The premise for this challenge was to create a Free To Play (F2P) game. I knew very vague things about this genrebusiness model, and after reading some articles and criticisms, became horrified by the very concept. In short, a F2P game is little more than a slot machine with something that looks like a videogame (usually a RPG) thrown around it.
We're a group of indie game developers, running a friendly competition every month. The rules: Make a game based on the month's theme, and don't spend more than 7 days. New games posted at the end of every month.
I've been following the contests for some months, and decided to, at last, participate in one. This month's topic was:
Let me suggest you to go and play the original Manic Miner for just 5 minutes: press 'O' and 'P' to walk left or right, respectively, spacebar to jump. Collect all the keys and go back to the flashing portal.
Did you manage to pass the first screen? If not, would you keep playing, or was it so frustrating that you don't want to see that game again?
Driving games is one of my favourite game genres. Not to be confused with racing games, in which you race around a track lap after lap after lap. I love the ones that let you drive through an open, non-circular course. Beautiful, eerie landscape + smooth rendition of speed = Bliss. Some of the earlier Need for Speed games made me feel this Flow.
Drivey manages to do this in less that 300Kb (graphics included).
A perfect example of frugality, Cursor*10 is a wonderful little Flash game, featuring time-manipulation gameplay. The game's objective is to reach the 16th floor. To go up one floor, click on the stairs. Click on pyramids to earn points. But on some floors, stairs are hidden, and you have, for example, to click two or more switches at the same time for them to appear. How can you do this, if you are playing alone and there's no possibility of pushing objects around? You have ten cursors.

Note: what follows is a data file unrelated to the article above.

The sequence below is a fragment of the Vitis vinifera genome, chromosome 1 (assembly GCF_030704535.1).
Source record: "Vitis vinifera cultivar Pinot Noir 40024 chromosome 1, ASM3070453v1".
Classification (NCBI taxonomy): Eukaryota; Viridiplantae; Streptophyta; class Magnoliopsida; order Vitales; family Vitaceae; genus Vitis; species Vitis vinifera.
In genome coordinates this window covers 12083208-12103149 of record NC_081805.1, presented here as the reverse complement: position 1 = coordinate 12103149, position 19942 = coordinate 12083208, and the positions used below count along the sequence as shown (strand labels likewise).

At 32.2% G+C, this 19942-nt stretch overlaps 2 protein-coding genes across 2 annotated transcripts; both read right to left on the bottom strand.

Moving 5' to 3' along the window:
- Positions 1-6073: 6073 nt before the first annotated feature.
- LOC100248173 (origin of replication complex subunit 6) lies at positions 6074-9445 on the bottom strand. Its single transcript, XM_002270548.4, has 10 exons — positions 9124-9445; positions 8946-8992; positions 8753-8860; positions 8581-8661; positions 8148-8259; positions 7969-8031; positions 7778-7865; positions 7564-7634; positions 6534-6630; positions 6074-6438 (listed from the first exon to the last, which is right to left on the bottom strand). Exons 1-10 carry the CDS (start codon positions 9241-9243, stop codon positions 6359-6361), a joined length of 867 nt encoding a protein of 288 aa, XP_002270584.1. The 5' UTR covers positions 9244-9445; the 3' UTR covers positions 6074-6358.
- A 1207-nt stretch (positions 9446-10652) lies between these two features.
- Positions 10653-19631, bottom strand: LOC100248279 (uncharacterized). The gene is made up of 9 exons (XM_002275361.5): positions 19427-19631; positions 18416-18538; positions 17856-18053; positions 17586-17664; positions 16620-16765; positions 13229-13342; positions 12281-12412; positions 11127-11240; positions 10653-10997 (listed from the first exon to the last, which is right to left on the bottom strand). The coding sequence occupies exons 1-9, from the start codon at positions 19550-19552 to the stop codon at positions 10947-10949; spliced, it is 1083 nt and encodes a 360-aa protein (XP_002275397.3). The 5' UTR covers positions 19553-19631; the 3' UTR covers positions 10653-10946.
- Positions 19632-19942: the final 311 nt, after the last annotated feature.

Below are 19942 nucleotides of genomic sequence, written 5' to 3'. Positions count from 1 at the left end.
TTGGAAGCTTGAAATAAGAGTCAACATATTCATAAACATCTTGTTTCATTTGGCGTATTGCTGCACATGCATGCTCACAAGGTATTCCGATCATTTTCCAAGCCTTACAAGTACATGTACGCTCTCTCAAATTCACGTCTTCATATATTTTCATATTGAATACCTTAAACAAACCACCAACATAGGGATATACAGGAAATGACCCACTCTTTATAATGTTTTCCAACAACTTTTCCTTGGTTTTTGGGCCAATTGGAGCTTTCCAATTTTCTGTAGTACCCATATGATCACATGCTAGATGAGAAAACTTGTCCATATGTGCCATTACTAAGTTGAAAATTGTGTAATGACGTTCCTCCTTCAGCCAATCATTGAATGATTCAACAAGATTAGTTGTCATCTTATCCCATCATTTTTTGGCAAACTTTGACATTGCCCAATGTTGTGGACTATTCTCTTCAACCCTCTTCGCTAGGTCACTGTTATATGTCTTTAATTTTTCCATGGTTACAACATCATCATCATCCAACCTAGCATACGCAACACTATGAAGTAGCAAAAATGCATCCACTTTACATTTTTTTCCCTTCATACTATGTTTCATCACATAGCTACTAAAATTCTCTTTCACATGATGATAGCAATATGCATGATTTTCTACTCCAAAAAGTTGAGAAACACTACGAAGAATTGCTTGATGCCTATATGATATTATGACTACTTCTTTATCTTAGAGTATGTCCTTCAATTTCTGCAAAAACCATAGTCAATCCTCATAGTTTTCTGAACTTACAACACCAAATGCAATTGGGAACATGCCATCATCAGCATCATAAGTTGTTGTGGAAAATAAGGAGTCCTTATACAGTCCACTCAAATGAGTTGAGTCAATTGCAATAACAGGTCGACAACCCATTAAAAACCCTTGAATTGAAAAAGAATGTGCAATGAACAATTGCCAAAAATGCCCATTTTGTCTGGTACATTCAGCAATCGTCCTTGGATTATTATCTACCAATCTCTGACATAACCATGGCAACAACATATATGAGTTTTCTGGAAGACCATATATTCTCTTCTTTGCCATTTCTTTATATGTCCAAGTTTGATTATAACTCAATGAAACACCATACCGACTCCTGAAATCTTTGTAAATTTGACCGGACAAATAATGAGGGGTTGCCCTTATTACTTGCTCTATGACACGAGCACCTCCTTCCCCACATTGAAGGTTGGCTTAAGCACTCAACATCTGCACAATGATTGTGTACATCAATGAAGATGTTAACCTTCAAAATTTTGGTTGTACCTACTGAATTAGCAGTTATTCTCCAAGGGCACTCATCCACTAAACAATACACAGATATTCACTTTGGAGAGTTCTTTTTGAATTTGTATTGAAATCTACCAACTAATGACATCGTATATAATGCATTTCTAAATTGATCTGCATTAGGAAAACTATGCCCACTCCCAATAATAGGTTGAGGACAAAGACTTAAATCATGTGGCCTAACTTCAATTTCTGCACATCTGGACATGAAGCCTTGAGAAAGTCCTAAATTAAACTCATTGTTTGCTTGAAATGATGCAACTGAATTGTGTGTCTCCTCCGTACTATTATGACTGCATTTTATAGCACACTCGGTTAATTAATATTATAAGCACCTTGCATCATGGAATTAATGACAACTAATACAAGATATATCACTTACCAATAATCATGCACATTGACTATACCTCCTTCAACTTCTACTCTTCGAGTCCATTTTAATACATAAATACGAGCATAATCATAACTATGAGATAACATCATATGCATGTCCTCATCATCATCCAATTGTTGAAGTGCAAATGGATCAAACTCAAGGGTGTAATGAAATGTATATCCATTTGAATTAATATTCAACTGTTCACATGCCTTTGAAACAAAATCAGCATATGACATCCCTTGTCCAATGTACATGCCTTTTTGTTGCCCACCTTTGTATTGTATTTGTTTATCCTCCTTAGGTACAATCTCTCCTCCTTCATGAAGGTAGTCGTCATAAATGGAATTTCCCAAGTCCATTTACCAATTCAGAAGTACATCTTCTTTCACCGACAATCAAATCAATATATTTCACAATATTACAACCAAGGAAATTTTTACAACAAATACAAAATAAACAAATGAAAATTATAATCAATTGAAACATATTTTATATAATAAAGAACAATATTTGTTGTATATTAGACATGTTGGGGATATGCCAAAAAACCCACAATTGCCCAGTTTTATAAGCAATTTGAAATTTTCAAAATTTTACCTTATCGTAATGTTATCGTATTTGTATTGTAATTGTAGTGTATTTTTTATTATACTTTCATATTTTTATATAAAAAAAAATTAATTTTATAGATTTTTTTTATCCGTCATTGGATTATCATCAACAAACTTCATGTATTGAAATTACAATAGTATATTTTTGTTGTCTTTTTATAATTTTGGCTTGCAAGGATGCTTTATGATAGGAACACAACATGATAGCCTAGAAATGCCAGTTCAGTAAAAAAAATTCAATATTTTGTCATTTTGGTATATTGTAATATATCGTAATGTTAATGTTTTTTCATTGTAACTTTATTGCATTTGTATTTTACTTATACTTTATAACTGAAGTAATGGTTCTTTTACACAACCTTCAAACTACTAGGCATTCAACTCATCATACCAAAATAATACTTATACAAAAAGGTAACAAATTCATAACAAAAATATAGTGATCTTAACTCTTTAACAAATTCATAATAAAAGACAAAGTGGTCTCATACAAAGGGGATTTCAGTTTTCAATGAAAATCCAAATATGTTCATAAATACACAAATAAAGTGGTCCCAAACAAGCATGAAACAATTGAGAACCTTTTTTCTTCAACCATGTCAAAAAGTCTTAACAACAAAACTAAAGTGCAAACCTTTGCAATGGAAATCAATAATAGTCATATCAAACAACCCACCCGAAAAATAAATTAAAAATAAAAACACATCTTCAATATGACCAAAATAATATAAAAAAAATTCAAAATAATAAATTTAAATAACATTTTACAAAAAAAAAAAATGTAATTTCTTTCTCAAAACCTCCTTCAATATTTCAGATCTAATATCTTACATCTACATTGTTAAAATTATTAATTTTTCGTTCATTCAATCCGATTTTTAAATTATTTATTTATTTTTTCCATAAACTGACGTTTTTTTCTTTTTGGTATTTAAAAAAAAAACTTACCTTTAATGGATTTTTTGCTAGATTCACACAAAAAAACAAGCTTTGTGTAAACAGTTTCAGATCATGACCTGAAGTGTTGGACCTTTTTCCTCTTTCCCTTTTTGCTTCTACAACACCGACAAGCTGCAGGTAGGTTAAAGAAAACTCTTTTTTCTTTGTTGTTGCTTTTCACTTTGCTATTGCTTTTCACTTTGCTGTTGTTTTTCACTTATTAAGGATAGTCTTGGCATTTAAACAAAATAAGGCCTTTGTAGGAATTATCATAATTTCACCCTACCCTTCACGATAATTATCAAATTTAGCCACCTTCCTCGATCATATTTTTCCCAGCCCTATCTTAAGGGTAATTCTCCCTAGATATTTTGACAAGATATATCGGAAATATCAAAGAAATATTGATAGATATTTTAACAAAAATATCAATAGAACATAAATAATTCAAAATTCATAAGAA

This game is about infoxication, and choosing the right information. I have this addiction to information. I admit it. I'm constantly checking my mail, even my facebook (I have so many friends far from me!), but mostly my news reader. I sometimes think that I'm more addicted to Google Reader's interface than to actual information. I have lots of feeds added, most with more than 100 unread items. Too much (seemingly) interesting information, too little time. Why do Iike it so much?
"Frugality, in the context of certain belief systems, is a philosophy in which one does not trust (or is deeply wary of) "expert" knowledge, often from commercial markets or corporate cultures, claiming to know what is in the best economic, material, or spiritual interests of the individual. "